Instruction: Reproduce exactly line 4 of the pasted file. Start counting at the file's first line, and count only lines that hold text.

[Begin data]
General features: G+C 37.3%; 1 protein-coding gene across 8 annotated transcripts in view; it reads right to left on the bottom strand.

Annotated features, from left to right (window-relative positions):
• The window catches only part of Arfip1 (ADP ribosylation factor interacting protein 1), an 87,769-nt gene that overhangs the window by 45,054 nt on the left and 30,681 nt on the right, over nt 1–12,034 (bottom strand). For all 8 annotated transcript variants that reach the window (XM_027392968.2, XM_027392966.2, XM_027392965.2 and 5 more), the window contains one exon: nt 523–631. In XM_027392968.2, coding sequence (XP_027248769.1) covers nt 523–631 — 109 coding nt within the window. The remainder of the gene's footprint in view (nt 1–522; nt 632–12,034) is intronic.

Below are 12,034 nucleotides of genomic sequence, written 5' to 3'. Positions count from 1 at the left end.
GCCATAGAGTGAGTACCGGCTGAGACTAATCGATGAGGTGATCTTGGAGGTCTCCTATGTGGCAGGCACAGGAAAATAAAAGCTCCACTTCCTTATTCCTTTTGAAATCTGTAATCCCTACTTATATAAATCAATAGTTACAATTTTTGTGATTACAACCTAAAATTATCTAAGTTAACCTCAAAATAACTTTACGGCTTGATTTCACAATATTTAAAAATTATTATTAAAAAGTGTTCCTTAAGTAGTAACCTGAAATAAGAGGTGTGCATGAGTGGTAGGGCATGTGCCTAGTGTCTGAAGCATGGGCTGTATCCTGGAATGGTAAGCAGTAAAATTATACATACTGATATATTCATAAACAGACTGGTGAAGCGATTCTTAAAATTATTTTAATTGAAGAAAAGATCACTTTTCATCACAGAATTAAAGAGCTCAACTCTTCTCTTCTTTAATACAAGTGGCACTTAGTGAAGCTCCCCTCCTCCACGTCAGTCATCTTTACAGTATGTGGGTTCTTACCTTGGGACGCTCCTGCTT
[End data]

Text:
Below are 12,034 nucleotides of genomic sequence, written 5' to 3'. Positions count from 1 at the left end.